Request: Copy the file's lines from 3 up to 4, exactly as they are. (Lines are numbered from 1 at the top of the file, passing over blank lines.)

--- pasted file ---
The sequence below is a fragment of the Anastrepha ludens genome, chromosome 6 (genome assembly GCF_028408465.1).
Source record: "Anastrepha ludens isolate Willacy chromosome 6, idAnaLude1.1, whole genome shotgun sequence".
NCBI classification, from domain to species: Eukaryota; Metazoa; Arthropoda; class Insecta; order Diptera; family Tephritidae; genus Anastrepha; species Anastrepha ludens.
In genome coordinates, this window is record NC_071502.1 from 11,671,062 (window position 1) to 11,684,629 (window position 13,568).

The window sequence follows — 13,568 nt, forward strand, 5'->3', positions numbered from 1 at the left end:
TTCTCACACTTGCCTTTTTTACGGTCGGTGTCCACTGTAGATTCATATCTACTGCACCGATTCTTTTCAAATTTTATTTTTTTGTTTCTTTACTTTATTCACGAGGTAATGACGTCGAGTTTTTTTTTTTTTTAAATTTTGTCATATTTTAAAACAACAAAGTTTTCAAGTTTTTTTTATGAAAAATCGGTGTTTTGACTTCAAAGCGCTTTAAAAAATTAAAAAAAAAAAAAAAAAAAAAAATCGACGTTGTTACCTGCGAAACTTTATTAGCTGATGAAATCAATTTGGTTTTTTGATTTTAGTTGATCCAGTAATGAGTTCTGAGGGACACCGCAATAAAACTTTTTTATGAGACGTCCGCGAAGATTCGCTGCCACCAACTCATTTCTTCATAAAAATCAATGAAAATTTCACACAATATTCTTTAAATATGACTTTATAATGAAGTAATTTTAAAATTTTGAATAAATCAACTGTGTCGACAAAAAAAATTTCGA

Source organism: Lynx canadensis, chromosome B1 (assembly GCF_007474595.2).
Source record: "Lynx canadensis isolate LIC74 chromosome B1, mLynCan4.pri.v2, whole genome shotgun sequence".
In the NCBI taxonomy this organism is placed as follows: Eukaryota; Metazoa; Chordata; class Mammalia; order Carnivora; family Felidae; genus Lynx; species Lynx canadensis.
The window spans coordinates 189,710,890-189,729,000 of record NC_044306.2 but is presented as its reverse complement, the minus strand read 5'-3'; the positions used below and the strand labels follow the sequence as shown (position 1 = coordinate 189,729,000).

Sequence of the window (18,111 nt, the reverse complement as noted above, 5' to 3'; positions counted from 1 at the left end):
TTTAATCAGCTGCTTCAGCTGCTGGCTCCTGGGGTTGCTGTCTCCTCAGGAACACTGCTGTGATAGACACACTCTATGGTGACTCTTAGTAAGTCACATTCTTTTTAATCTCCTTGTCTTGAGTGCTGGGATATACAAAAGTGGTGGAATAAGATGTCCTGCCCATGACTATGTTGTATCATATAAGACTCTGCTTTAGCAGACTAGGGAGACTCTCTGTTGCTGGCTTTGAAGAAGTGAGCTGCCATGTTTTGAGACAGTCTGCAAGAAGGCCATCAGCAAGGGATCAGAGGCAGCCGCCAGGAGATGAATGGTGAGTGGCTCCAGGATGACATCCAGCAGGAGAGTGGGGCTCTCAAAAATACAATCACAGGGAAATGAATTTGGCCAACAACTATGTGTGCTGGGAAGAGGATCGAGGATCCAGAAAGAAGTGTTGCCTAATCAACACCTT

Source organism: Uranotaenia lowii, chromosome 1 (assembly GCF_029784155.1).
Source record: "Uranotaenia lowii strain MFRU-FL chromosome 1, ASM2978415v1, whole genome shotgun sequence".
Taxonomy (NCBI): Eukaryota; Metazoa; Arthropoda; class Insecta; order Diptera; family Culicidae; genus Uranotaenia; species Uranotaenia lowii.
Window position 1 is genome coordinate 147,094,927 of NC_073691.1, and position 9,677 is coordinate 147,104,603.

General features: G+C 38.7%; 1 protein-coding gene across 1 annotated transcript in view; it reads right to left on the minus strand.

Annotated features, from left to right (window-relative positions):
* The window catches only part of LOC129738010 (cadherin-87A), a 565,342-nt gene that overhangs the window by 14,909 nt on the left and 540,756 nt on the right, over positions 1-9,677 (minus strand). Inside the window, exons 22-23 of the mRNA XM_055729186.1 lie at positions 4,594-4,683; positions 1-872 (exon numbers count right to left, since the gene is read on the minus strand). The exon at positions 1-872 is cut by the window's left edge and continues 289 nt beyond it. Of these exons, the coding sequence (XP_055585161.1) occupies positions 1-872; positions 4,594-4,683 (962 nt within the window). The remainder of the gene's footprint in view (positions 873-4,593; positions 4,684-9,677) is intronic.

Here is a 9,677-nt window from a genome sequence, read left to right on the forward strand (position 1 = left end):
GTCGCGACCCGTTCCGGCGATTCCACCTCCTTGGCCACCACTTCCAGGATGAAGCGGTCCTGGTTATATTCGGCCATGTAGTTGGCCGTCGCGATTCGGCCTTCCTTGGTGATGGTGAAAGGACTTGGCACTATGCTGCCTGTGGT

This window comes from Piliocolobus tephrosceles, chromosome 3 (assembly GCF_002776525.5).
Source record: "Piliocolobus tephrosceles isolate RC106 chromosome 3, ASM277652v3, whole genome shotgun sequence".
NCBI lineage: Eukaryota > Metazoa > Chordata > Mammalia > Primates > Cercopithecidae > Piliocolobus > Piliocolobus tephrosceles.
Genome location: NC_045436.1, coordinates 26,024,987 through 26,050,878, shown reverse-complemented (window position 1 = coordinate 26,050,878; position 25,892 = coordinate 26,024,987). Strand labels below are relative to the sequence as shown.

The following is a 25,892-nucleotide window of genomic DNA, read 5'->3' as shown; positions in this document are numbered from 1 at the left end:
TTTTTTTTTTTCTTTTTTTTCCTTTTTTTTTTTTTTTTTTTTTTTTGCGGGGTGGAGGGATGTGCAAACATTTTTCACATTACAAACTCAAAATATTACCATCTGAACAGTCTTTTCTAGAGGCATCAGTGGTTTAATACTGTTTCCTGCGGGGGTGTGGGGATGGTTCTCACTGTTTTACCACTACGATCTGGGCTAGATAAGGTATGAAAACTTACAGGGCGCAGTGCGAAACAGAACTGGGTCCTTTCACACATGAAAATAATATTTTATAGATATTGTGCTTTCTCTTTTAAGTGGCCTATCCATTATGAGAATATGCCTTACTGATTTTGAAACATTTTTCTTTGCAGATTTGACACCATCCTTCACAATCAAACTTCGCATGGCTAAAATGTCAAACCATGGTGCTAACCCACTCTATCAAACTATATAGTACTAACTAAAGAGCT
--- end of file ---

NCBI classification, from domain to species: Eukaryota; Metazoa; Arthropoda; class Insecta; order Diptera; family Tephritidae; genus Anastrepha; species Anastrepha ludens.
In genome coordinates, this window is record NC_071502.1 from 11,671,062 (window position 1) to 11,684,629 (window position 13,568).